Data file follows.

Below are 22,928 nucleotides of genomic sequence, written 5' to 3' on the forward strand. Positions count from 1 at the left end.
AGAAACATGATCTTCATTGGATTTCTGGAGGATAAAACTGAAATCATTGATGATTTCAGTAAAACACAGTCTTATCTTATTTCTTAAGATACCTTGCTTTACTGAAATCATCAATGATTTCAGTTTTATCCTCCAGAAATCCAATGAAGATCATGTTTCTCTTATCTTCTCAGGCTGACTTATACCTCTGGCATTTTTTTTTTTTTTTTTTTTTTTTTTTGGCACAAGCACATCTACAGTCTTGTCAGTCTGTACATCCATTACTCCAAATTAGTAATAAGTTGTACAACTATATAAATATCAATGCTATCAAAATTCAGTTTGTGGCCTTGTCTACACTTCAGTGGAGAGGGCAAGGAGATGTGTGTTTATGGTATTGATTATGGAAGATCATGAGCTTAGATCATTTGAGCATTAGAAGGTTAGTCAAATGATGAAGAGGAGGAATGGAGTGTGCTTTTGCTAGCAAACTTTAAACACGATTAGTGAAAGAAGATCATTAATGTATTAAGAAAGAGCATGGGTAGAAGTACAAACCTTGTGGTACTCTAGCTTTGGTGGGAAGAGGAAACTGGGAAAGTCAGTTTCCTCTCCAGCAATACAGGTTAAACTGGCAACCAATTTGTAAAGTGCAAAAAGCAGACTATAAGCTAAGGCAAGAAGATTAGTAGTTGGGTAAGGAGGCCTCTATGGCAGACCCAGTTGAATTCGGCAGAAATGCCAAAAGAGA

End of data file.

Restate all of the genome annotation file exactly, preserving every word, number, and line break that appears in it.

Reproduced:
Below are 22,928 nucleotides of genomic sequence, written 5' to 3' on the forward strand. Positions count from 1 at the left end.
AGAAACATGATCTTCATTGGATTTCTGGAGGATAAAACTGAAATCATTGATGATTTCAGTAAAACACAGTCTTATCTTATTTCTTAAGATACCTTGCTTTACTGAAATCATCAATGATTTCAGTTTTATCCTCCAGAAATCCAATGAAGATCATGTTTCTCTTATCTTCTCAGGCTGACTTATACCTCTGGCATTTTTTTTTTTTTTTTTTTTTTTTTTTGGCACAAGCACATCTACAGTCTTGTCAGTCTGTACATCCATTACTCCAAATTAGTAATAAGTTGTACAACTATATAAATATCAATGCTATCAAAATTCAGTTTGTGGCCTTGTCTACACTTCAGTGGAGAGGGCAAGGAGATGTGTGTTTATGGTATTGATTATGGAAGATCATGAGCTTAGATCATTTGAGCATTAGAAGGTTAGTCAAATGATGAAGAGGAGGAATGGAGTGTGCTTTTGCTAGCAAACTTTAAACACGATTAGTGAAAGAAGATCATTAATGTATTAAGAAAGAGCATGGGTAGAAGTACAAACCTTGTGGTACTCTAGCTTTGGTGGGAAGAGGAAACTGGGAAAGTCAGTTTCCTCTCCAGCAATACAGGTTAAACTGGCAACCAATTTGTAAAGTGCAAAAAGCAGACTATAAGCTAAGGCAAGAAGATTAGTAGTTGGGTAAGGAGGCCTCTATGGCAGACCCAGTTGAATTCGGCAGAAATGCCAAAAGAGA